For today’s activity we are supposed to think about books that have Christmas as an important part of the story, post the cover and the synopsis.
My favorite Christmas story this year is actually one I posted about yesterday (Dec 23rd) – Two Tickets To The Christmas Ball by Donita K. Paul.
I really loved this book so much that I think it deserves mentioning again. Here is Goodreads summary:
Can mysterious matchmaking booksellers bring two lonely hearts together in time for Christmas?
In a sleepy, snow-covered city, Cora Crowder is busy preparing for the holiday season. Searching for a perfect gift, a fortuitous trip to Warner, Werner, and Wizbotterdad’s (a most unusual bookshop) leads to an unexpected encounter with co-worker Simon Derrick and the surprise discovery of a ticket for a truly one-of-a-kind Christmas Ball.
Every year, the matchmaking booksellers of the Sage Street bookshop host an enchanting, old-fashioned Christmas Ball for the romantic matches they’ve decided to bring together.
This year, will Simon and Cora discover a perfect chemistry in their opposite personalities and shared faith? Or will the matchmakers’ best laid plans end up ruining everything this holiday?
My review can be found here.
Another good book with Christmas in the story is Dash and Lily’s Book of Dares by Rachel Cohn and David Levithan. My review can be found here.
I also just finished Anne Perry’s A Christmas Odyssey. I’m a big mystery fan. Anne Perry is one of my favorite historical mystery authors. For the last several years she has published Christmas novellas featuring some of the minor characters from her Thomas & Charlotte Pitt and Hester & William Monk Series.
In her beloved Christmas novels, Anne Perry brings readers both the authentic Victorian charm and the nail-biting suspense that have made her Thomas Pitt and William Monk tales bestsellers for a generation. Though rife with intrigue, these special seasonal stories beam with the blessed light of the holiday.
Ten days before Christmas, as an icy wind cuts through London, wealthy James Wentworth feels not joy but grief. His reckless son, Lucien, has been lured into a deadly world of drugs and wild passion. Wentworth’s only hope, he believes, is his old friend Henry Rathbone, who volunteers to search for the prodigal son. Rathbone knows nothing of the sensation-obsessed underworld where Lucien now dwells, but he acquires two unexpected new companions who do: Squeaky Robinson, a reformed brothel-keeper who now works in Hester Monk’s medical clinic, and Crow, a mysterious slum doctor who turns no one away, however undeserving.
Slowly this odd trio gathers clues—about Lucien’s mad infatuation with a beautiful woman named Sadie, and about Shadwell, the ruthless man who owns her and, like the Devil, never lets go of one of his own. Rathbone, Squeaky, and Crow even welcome into their little band a most valuable recruit: young Bessie, a teenager whose courage holds fast even in the depths of the slum. And so they set forth on their odyssey into London’s dark streets, on a mission whose outcome they cannot begin to guess.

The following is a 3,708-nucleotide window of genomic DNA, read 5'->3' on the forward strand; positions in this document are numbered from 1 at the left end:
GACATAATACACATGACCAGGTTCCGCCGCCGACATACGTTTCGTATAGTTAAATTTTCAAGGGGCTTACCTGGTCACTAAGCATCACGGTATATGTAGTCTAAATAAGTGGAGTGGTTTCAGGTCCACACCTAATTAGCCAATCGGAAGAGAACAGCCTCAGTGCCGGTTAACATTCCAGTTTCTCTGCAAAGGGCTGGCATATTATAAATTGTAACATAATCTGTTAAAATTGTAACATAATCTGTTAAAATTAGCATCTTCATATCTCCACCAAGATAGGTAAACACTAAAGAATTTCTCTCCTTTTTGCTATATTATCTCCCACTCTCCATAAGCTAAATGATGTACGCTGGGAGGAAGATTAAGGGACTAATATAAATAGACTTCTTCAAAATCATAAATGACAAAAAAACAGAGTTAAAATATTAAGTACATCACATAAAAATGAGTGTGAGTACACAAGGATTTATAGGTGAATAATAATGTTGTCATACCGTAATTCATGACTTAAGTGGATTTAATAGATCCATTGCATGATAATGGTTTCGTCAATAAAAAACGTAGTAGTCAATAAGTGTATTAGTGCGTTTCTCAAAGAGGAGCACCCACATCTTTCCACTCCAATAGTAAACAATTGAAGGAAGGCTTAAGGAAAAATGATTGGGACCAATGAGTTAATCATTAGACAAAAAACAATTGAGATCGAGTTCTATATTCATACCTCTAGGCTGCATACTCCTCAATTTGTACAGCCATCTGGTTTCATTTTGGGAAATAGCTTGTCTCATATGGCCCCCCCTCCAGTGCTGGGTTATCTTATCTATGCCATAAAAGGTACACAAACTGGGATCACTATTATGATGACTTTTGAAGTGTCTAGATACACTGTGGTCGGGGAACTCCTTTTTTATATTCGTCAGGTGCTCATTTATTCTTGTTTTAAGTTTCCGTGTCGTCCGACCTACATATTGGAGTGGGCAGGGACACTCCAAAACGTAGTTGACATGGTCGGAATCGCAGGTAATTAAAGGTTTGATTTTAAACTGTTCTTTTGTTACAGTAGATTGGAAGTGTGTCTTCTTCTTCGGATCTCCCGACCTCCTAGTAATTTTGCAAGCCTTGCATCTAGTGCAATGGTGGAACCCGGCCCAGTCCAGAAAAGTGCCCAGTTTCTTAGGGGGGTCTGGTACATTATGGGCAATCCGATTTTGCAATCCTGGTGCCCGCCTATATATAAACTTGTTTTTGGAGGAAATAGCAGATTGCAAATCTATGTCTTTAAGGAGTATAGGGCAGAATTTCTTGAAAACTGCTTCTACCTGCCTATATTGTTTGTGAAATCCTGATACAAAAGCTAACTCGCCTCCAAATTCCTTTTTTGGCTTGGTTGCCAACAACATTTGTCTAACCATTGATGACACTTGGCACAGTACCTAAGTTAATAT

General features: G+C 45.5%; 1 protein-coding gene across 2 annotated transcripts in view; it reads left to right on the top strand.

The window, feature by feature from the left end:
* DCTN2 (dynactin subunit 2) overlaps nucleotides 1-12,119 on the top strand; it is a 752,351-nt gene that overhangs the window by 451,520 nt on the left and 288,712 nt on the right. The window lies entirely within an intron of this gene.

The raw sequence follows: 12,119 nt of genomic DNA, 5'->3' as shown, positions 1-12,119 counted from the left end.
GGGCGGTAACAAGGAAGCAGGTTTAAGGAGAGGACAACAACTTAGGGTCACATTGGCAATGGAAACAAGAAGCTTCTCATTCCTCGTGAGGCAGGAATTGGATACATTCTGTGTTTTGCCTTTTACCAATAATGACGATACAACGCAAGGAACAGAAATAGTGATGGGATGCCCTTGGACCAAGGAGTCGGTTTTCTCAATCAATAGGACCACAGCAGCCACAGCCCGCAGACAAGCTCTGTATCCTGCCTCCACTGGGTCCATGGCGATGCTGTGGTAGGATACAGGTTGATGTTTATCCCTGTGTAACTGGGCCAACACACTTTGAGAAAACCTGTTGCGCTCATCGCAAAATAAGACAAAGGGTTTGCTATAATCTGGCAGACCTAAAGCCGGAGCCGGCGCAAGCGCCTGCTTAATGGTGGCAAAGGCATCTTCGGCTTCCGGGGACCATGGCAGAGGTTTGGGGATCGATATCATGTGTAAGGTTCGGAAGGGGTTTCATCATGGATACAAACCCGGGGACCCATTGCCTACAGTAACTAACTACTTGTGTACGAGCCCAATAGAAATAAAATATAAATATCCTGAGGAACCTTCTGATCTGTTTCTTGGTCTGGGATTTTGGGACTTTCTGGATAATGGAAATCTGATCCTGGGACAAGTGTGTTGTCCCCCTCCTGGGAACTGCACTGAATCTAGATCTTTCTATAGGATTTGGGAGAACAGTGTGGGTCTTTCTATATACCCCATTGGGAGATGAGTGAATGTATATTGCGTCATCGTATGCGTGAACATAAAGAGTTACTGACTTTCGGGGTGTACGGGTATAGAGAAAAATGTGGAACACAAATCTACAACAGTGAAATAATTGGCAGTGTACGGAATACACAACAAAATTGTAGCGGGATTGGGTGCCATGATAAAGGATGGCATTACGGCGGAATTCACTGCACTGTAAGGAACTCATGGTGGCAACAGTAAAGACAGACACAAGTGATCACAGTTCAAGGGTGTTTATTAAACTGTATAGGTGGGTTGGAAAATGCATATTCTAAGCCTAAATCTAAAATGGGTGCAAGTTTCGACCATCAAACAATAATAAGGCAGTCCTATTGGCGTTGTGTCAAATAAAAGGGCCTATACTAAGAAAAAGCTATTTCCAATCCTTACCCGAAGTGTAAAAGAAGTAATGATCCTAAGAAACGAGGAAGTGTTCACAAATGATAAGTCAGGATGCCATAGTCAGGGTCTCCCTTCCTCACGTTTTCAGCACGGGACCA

Anne Perry’s novels are supreme masterpieces of suspense, and A Christmas Odyssey ranks with the very best. The days leading up to Christmas may prove to be fraught with challenges, but ’tis the season for comfort and joy and miracles.
Look for my review of this book soon.
And finally, I am currently reading Christmas at the Mysterious Bookshop, edited by Otto Penzler.
Product description from Amazon:
Each year, for the past seventeen years, Otto Penzler, owner of the legendary Mysterious Bookshop in New York City, has commissioned an original story by a leading mystery writer. The requirements were that it be a mystery/ crime/suspense story, that it be set during the Christmas season, and that at least some of the action must take place in The Mysterious Bookshop. These stories were then produced as pamphlets, 1,000 copies, and given to customers of the bookstore as a Christmas present.
Now, all of these stories have been collected in one volume—Christmas at the Mysterious Bookshop. Some of the tales are humorous, others suspenseful, and still others mystifying. This charming one-of-a-kind collection is a perfect Christmas gift, appropriate for all ages and tastes.
Mary Higgins Clark
Thomas H. Cook
Edward D. Hoch
S. J. Rozan
Donald E. Westlake
I’m enjoying this book so much that I have this urge to fly to New York and visit the shop. (It really does exist.) I checked this out from the library, but if anyone is looking for a last minute Christmas gift for me (or even a Happy New Year present) this would be at the top of my list.
So far my reading during this holiday break has included a number of holiday stories. It was something I needed this year. I had hoped to read The Spider’s Gift: a Ukrainian Christmas Story by Erik Kimmel, but I’m still on the hold list at the library.
I already have my post Christmas read lined up: The Diva Cooks a Goose by Krista Davis, which I won from Bookends, LLC during the 12 Days of Bookmas. I understand this book takes place just after Christmas so the time should be just right. I follow Ms. Davis on a couple of blogs that she contributes too, but this will be my first time reading one of her books. I’ve heard great things about her series. Look for a review soon.